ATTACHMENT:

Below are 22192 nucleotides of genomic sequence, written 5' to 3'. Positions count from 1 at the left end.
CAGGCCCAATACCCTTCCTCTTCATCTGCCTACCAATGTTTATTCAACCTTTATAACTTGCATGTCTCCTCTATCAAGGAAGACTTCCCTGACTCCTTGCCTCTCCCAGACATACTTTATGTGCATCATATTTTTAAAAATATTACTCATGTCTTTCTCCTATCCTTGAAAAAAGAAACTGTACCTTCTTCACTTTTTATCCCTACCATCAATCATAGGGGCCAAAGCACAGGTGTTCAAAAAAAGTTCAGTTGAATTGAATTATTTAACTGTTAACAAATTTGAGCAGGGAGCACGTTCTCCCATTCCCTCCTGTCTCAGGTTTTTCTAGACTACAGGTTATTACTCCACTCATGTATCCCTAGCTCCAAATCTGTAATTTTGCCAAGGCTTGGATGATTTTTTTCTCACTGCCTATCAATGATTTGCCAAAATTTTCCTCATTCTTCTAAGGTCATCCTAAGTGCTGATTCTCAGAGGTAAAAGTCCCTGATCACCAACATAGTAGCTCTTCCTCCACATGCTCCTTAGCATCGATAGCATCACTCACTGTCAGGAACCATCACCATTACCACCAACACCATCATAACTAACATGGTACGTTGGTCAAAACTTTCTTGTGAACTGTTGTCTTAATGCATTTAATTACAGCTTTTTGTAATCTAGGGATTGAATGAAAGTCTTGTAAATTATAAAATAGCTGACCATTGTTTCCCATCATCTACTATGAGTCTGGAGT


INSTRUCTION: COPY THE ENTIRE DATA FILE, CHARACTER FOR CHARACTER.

Below are 22192 nucleotides of genomic sequence, written 5' to 3'. Positions count from 1 at the left end.
CAGGCCCAATACCCTTCCTCTTCATCTGCCTACCAATGTTTATTCAACCTTTATAACTTGCATGTCTCCTCTATCAAGGAAGACTTCCCTGACTCCTTGCCTCTCCCAGACATACTTTATGTGCATCATATTTTTAAAAATATTACTCATGTCTTTCTCCTATCCTTGAAAAAAGAAACTGTACCTTCTTCACTTTTTATCCCTACCATCAATCATAGGGGCCAAAGCACAGGTGTTCAAAAAAAGTTCAGTTGAATTGAATTATTTAACTGTTAACAAATTTGAGCAGGGAGCACGTTCTCCCATTCCCTCCTGTCTCAGGTTTTTCTAGACTACAGGTTATTACTCCACTCATGTATCCCTAGCTCCAAATCTGTAATTTTGCCAAGGCTTGGATGATTTTTTTCTCACTGCCTATCAATGATTTGCCAAAATTTTCCTCATTCTTCTAAGGTCATCCTAAGTGCTGATTCTCAGAGGTAAAAGTCCCTGATCACCAACATAGTAGCTCTTCCTCCACATGCTCCTTAGCATCGATAGCATCACTCACTGTCAGGAACCATCACCATTACCACCAACACCATCATAACTAACATGGTACGTTGGTCAAAACTTTCTTGTGAACTGTTGTCTTAATGCATTTAATTACAGCTTTTTGTAATCTAGGGATTGAATGAAAGTCTTGTAAATTATAAAATAGCTGACCATTGTTTCCCATCATCTACTATGAGTCTGGAGT